November. A new year has just begun. The harvest is happily stored. Mother Earth will give no more. The dancing colours of summer are gone. Frost has nipped off the head of all living things. Finally winter! Everything sleeps – from the tiny insect to the big bear. Skeletons of trees stretch out their branches, black and bare. Gray are the heavy clouds, white the frozen ground. Silence. Death … then suddenly – a blood-curdling shriekcuts through the air. Immediately the wind throws back an howling answer. A moment later earth and sky raise a roar together. A tumult of dry leaves and frozen plastic bags whirl round in the storm. People who lose their footing are swept aside. Snowflakes whip in the faces like nails of glass. Now She rules: "the Kælling"2! Now is Her time – Her playtime. On the backs of foaming wolves and ragged boars She rides forward 3. She is the Bone-Mother, the age-old Wise One. Wild and playful. Who would she need to make up to? Was She not the first on Earth, dancing here long before any living creature took its first steps? She is surely older than time. Oh, doesn't She remember the day She wrestled down this conceited warrior god, the high Thor himself, god of the newcomers, the Aesir4! Isn't She Herself the very Grandmother Hel? Elle they call Her. For sure She is the great-great-grandmother of everything. She need not bow to anybody. Ha-haaaa! Her mouth full of yellow teeth laughs. Ugly as sin She is, if you see only her outside. Tough, wrinkled skin covers Her old bones. No rosy cheeks. That was long ago! Her gnarled fingers crook into the fur of the beast. You will see Her flying, yelling, through the air – in stories from Germany – with a deafening noise and fury, with shrieking instruments and howling beasts5.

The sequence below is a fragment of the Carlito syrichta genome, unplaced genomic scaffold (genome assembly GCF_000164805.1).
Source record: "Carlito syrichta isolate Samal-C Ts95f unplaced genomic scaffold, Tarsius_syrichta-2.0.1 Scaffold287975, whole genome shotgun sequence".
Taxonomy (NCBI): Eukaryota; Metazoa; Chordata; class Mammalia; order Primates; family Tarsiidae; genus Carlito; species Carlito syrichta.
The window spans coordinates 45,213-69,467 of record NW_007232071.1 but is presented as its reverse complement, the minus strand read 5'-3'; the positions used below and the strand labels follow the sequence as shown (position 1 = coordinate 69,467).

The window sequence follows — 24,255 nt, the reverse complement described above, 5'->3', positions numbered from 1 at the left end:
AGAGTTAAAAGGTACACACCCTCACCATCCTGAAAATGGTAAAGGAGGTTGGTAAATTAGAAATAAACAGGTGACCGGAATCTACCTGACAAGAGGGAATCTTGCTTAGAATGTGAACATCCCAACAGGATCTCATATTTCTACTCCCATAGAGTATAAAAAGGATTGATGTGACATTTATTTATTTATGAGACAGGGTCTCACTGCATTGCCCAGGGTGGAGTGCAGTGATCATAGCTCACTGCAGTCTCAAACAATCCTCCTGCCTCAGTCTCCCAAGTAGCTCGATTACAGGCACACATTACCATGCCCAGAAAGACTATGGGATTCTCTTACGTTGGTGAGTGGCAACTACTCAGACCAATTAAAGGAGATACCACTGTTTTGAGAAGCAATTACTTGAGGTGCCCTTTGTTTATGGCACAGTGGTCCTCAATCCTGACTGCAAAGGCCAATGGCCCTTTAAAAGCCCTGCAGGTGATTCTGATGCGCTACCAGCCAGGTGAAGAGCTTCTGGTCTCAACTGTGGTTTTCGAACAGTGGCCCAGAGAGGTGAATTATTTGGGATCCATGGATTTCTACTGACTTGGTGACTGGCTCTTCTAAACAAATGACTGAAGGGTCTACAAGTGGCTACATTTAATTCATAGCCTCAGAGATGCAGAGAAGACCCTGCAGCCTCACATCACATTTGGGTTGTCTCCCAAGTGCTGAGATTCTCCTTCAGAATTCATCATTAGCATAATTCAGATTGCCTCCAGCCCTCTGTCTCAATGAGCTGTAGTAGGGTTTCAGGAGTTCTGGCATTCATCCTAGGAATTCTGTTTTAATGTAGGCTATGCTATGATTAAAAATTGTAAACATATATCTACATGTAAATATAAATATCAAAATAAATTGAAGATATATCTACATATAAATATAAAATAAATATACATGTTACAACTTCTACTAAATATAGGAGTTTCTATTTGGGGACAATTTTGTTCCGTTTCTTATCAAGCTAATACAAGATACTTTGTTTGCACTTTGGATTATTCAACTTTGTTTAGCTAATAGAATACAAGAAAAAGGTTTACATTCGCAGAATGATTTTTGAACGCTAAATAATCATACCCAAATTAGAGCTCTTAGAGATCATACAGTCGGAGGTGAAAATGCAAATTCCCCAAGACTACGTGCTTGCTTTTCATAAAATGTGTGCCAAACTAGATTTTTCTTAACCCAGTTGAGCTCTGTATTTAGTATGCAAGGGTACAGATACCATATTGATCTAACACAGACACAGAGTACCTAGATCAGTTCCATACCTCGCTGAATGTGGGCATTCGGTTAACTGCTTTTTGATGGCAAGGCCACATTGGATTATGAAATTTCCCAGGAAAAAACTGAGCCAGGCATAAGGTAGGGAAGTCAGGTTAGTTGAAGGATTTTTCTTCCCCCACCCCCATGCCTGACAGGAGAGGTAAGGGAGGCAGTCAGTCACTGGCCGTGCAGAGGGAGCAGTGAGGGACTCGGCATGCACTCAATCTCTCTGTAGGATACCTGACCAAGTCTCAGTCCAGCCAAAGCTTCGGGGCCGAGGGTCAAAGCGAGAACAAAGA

The air, the air! The storm is Her true element. One of them. (read more...)
Poetry & Reviews
by Annelinde Metzner
Goddess of the Moon! Ix Chel,
translucent and ever-changing weaver woman,
creator, destroyer, healer,
sleek jaguar of stealth and grace,
how you awaken me each morning!
Long before the sun's rise, now in early Spring,
you are there, Ix Chel, in my window,
sparkling bright mystery upon my sleepy eyelids.
I pull the blankets up to my eyes, and give gratitude,
oh most lovely Woman of the Isle of Women!
Before the day begins, you awaken me tenderly,
fresh from dreams, half asleep.
"Remember me! I pass here each night,
I touch your forehead with my luminous beauty,
I bless you, I reach for you,
I am Ix Chel, your sister,
gracing you once more
with my lightest spark of transformation
and truth. I only ask
that you receive me gladly."
March 21, 2014